By: Jay Ducote
Crawfish is one of the essential seasons of Louisiana. It helps bridge the gap between Carnival season and football season, and coincides with most of festival season. For a few months out of the year, crawfish highlight seasonal menus and give us a reason for parties. The fresh-water crustaceans are an unusual kind of Cajun delicacy, one that can be measured by the sack and boiled in spicy stock.
A crawfish boil is the Cajun block party. It is a gathering of friends, families, neighbors, or co-workers. Many around the state think of it as a ritual. There are “boil masters” and award-winning eaters. Indeed after the boil, it’s rare that there are leftovers. Good Samaritans in the group will help peel any remaining crawfish to reserve the meat. From there the shells can be saved for stock and the tails can be used in crawfish omelets the next morning.
There are also plenty of crawfish dishes that are worthy of making, even if leftovers don’t exist. Crawfish étouffée is one of my all-time favorites. I made it on Food Network Star to rave reviews from the judges. A great crawfish bisque with stuffed heads is the one of the cornerstones of Cajun cooking. Another dish I truly love is a crawfish fricassee.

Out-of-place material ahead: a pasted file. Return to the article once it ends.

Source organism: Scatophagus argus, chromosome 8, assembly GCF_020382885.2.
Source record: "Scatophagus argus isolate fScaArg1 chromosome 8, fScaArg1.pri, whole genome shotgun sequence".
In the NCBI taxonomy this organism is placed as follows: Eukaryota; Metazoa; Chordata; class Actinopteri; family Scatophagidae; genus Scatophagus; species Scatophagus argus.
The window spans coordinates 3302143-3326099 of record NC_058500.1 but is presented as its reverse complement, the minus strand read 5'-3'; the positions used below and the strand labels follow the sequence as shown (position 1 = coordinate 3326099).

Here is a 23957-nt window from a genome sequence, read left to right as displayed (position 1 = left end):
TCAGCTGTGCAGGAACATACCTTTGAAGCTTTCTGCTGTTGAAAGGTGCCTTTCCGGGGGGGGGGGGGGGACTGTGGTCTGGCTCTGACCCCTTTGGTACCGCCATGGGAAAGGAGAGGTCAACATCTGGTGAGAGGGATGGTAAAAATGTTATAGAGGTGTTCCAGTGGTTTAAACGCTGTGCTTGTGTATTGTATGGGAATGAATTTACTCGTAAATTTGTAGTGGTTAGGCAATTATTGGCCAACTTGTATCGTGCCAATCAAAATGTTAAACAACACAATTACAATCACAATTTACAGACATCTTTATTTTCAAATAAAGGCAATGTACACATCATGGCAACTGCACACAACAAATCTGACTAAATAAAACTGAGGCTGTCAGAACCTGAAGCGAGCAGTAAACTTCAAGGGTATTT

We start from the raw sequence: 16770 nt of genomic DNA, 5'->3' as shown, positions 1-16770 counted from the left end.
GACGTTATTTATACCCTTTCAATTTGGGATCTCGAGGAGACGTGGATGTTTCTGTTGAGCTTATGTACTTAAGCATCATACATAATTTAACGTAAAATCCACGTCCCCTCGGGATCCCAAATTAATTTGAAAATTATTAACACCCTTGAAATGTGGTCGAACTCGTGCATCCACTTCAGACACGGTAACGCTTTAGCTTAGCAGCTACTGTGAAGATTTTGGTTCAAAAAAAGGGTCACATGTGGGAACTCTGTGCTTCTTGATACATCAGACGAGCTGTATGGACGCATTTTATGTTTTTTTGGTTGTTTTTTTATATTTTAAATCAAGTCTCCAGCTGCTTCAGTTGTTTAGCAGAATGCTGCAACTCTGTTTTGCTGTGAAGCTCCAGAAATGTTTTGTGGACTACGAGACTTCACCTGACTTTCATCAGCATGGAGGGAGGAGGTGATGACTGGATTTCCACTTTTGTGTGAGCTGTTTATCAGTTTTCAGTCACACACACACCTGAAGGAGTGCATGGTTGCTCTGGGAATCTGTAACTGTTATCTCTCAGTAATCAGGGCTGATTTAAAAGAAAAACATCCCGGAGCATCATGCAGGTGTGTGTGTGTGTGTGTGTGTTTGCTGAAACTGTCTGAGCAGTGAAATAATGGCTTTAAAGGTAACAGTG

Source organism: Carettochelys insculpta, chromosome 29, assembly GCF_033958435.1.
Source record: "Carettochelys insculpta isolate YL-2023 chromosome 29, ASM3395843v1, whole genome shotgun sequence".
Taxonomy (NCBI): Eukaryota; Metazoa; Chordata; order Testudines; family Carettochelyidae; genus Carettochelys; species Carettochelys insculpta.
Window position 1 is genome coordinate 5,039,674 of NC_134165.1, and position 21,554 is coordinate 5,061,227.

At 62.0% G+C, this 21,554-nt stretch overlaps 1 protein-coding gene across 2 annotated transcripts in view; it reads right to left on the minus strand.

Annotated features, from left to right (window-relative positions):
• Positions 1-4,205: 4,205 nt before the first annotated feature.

Taking a classic French twist, my crawfish fricassee uses a blond roux with the traditional mirepoix rather than the Cajun trinity (using carrots instead of bell peppers along with the onion and celery). It also features mushrooms and tomatoes, two ingredients I’d never use in an étouffée, but they are quite lovely in the fricassee. Simmered down with a little white wine, chicken stock, and some herbs, the flavor of the crawfish really shines through. It’ll make you wish crawfish season lasted all year long.
- 6 tablespoons unsalted butter
- 2 tablespoons extra-virgin olive oil
- ½ cup all-purpose flour
- 1 cup diced yellow onion
- ½ cup diced carrot
- ½ cup diced celery
- ½ cup peeled, seeded, and coarsely chopped tomato
- 4 ounces mushrooms, trimmed and quartered
- 1 tablespoon minced garlic
- 1 quart chicken stock
- ⅔ cup dry white wine
- 2 dried bay leaves
- 2 sprigs fresh thyme
- Kosher salt, to taste
- Ground white pepper, to taste
- 2 pounds cooked crawfish tails
- Hot cooked rice
- Garnish: finely chopped fresh thyme
- In a large saucepan, heat butter and oil over medium heat. Whisk in flour, and cook, whisking frequently, until a blond roux forms.
- Add onion, carrot, celery, tomato, mushrooms, and garlic; cook for 5 minutes. Add stock, wine, bay leaves, and thyme. Season to taste with salt and white pepper; simmer for 20 minutes.
- Add crawfish, and cook for 5 minutes. Check seasoning, and add salt and white pepper to taste. Serve with a scoop of hot cooked rice. Garnish with thyme, if desired.